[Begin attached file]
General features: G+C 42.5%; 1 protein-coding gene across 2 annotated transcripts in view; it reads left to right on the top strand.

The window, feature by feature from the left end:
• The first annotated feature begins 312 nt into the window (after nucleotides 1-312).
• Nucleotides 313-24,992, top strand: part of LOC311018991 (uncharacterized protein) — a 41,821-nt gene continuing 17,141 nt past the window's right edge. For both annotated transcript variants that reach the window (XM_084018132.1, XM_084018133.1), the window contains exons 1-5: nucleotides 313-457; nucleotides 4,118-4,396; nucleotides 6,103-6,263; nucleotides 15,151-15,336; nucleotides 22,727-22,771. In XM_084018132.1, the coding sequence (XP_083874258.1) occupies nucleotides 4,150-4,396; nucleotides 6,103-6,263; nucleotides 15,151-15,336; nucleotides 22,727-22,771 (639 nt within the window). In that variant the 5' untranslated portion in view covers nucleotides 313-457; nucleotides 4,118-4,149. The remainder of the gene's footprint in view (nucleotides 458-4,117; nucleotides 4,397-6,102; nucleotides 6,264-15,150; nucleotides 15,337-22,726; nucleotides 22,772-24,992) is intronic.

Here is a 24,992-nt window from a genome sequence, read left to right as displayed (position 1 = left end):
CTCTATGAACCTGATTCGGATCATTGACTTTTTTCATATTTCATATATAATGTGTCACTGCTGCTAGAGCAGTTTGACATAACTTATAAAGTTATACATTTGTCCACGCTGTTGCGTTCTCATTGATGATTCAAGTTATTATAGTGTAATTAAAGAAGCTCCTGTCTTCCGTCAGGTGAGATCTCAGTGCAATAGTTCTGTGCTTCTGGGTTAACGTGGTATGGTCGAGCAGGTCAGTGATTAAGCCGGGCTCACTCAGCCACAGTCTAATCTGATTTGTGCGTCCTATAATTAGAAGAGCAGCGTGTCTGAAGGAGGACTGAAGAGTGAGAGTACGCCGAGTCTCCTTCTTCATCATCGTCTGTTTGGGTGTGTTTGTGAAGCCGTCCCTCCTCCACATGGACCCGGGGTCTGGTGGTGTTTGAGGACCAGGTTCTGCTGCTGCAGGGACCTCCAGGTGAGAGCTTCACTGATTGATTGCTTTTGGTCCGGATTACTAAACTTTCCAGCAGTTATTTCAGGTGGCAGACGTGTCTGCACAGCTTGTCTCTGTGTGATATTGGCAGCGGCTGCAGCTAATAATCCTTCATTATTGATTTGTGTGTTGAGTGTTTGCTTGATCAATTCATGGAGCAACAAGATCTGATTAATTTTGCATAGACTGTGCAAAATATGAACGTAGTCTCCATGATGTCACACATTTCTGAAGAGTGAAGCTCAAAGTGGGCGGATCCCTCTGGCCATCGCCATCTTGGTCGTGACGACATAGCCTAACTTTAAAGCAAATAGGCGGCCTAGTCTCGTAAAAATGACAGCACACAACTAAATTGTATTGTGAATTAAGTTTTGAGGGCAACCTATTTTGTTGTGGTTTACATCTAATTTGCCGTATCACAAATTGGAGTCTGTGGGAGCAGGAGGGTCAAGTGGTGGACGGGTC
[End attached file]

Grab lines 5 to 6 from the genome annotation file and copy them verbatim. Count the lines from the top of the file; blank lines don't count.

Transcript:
Here is a 24,992-nt window from a genome sequence, read left to right as displayed (position 1 = left end):
CTCTATGAACCTGATTCGGATCATTGACTTTTTTCATATTTCATATATAATGTGTCACTGCTGCTAGAGCAGTTTGACATAACTTATAAAGTTATACATTTGTCCACGCTGTTGCGTTCTCATTGATGATTCAAGTTATTATAGTGTAATTAAAGAAGCTCCTGTCTTCCGTCAGGTGAGATCTCAGTGCAATAGTTCTGTGCTTCTGGGTTAACGTGGTATGGTCGAGCAGGTCAGTGATTAAGCCGGGCTCACTCAGCCACAGTCTAATCTGATTTGTGCGTCCTATAATTAGAAGAGCAGCGTGTCTGAAGGAGGACTGAAGAGTGAGAGTACGCCGAGTCTCCTTCTTCATCATCGTCTGTTTGGGTGTGTTTGTGAAGCCGTCCCTCCTCCACATGGACCCGGGGTCTGGTGGTGTTTGAGGACCAGGTTCTGCTGCTGCAGGGACCTCCAGGTGAGAGCTTCACTGATTGATTGCTTTTGGTCCGGATTACTAAACTTTCCAGCAGTTATTTCAGGTGGCAGACGTGTCTGCACAGCTTGTCTCTGTGTGATATTGGCAGCGGCTGCAGCTAATAATCCTTCATTATTGATTTGTGTGTTGAGTGTTTGCTTGATCAATTCATGGAGCAACAAGATCTGATTAATTTTGCATAGACTGTGCAAAATATGAACGTAGTCTCCATGATGTCACACATTTCTGAAGAGTGAAGCTCAAAGTGGGCGGATCCCTCTGGCCATCGCCATCTTGGTCGTGACGACATAGCCTAACTTTAAAGCAAATAGGCGGCCTAGTCTCGTAAAAATGACAGCACACAACTAAATTGTATTGTGAATTAAGTTTTGAGGGCAACCTATTTTGTTGTGGTTTACATCTAATTTGCCGTATCACAAATTGGAGTCTGTGGGAGCAGGAGGGTCAAGTGGTGGACGGGTC